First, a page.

Of soothing compliments divested,
From him who has worshipp'd at love's gentle shrine Advice at least's disinterested;
The atonement is ample in love's last adieu ! Such is my artless song to thee,

From all the flow of flattery free;
Who kneels to the god on his altar of light,

Counsel like mine is as a brother's, Must myrtle and cypress alteruately strew :

My heart is given to some others; His myrtle, an emblem of purest delight;

That is to say, unskill'd to cozen,
His cypress, the garland of love's last adieu ! It shares itself among a dozen.

Marion, adieu! oh! pr’ythee slight not
This warning, though it may delight not;
And, lest my precepts be displeasing
To those who think remonstrance teasing,

At once I'll tell thee our opinion
DAMÆTAS.

Concerning woman's soft dominion:

Howe'er we gaze with admiration In law an infant,t and in years a boy,

On eyes of blue or lips carnation, In mind a slave to every vicious joy ;

Howe'er the flowing locks attract us, From every sense of shame and virtue wean'd;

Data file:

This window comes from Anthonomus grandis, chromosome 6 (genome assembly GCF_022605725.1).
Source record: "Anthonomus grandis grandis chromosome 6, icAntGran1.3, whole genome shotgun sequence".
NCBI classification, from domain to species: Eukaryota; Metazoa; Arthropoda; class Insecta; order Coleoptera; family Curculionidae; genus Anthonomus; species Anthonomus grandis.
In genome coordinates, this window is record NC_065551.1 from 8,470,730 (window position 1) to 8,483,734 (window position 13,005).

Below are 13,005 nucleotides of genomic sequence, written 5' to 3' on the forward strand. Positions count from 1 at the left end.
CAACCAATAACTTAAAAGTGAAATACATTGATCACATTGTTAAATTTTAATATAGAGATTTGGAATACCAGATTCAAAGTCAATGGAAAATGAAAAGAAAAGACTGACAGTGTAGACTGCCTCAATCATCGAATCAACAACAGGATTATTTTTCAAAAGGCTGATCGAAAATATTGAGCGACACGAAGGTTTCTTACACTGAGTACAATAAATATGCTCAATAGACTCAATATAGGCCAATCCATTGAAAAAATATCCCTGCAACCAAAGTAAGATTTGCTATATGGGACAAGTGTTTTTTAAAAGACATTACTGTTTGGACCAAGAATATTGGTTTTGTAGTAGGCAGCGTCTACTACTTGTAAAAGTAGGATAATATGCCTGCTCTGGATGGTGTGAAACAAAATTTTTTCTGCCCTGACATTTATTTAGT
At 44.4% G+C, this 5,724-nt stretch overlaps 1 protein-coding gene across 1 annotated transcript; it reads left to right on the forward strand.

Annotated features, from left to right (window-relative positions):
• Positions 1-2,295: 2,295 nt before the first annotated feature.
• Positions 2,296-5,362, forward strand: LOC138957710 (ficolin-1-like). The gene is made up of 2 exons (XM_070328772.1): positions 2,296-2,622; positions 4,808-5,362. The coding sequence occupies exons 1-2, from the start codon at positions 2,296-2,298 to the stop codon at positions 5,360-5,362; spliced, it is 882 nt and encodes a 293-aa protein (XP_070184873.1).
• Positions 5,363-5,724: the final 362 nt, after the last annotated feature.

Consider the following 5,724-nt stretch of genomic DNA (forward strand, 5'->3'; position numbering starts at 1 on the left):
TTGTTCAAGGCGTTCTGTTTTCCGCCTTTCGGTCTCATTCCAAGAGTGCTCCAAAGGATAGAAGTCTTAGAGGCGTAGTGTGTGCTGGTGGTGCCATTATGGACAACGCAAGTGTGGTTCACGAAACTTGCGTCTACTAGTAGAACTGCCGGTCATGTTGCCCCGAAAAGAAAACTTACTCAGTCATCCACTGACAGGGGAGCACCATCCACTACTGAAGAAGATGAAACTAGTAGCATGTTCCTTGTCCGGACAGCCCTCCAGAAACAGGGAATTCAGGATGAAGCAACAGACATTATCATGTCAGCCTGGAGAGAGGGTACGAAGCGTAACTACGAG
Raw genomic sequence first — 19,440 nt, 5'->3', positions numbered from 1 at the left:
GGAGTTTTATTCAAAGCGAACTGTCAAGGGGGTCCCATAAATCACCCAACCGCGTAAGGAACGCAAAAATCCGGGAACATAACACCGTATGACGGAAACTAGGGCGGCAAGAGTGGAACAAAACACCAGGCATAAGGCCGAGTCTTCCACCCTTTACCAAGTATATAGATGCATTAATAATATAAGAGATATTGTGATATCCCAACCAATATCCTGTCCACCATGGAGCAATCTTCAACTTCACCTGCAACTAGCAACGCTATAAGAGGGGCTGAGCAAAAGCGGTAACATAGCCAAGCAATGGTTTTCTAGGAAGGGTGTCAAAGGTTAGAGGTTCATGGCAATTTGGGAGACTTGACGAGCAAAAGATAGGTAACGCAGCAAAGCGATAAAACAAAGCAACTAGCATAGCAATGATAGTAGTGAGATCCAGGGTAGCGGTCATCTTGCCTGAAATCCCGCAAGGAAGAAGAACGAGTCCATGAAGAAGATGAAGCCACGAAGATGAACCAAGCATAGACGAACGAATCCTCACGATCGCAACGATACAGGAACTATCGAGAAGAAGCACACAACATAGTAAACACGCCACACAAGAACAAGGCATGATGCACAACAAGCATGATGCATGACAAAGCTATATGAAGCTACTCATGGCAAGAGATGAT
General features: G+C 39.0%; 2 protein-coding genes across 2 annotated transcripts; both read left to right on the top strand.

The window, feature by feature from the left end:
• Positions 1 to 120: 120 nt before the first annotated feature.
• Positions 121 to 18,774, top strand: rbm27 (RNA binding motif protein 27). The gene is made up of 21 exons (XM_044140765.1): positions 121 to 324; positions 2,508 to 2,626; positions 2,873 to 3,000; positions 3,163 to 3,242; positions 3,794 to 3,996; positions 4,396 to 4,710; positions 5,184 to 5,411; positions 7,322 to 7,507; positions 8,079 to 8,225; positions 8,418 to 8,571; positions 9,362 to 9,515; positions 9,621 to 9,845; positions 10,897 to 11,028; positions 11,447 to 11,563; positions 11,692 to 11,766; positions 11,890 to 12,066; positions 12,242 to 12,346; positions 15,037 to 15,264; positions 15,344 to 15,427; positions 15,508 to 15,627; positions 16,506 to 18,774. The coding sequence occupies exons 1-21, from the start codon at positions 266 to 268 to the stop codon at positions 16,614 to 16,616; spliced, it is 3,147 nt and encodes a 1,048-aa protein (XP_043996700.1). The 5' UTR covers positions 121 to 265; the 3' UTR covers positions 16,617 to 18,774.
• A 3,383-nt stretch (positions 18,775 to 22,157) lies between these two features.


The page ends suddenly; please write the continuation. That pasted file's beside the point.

Howe'er those beauties may distract us, In lies an adept, in deceit a fiend;

Still fickle, we are prone to rove, Versed in hypocrisy while yet a child;

These cannot fix our souls to love : Fickle as wind, of inclinations wild ;

It is not too severe a stricture Woman his dupe, his heedless friend a tool;

To say they form a pretty picture : Old in the world, though scarcely broke from school; But wouldst thou see the secret chain, Damætas ran through all the maze of sin,

Which binds us to your humble train, And found the goal when others just begin:

To hail you queens of all creation,
Even still conflicting passions shake his soul,

Know, in a word, 'tis ANIMATION.
And bid him drain the dregs of pleasure's bowl;
But, pall’d with vice, he breaks his former chain,
And what was once his bliss appears his bane.

OSCAR OF ALVA.*

A TALE.
TO MARION.

How sweetly shines, through azure skies. MARION! why that pensive brow ?

The lamp of heaven on Lora's shore; What disgust to life hast thou ?

Where Alva's hoary turrets rise,
Change that discontented air:

And hear the din of arms no more.
Frowns become not one so fair.

. This poem was published for the first time in Hours of Idlenens, • The Goddess of Justice.

† The catastrophe of this tale was suggested by the story of “ Jerodyno t in law every person is an infant who has not attained the age of twenty- and Lorenzo," in the first volume of the “ Armenian, or Chost-Seer." #

also bears some resemblance to a scene io the third act of “ Macbeth."

one.

But often has yon rolling moon

But ere their years of youth are o'er, On Alva's casques of silver play'd;

They mingle in the ranks of war; And view'd at midnight's silent noon,

They lightly wheel the bright claymore, Her chiefs in gleaming mail array'd :

And send the whistling arrow far.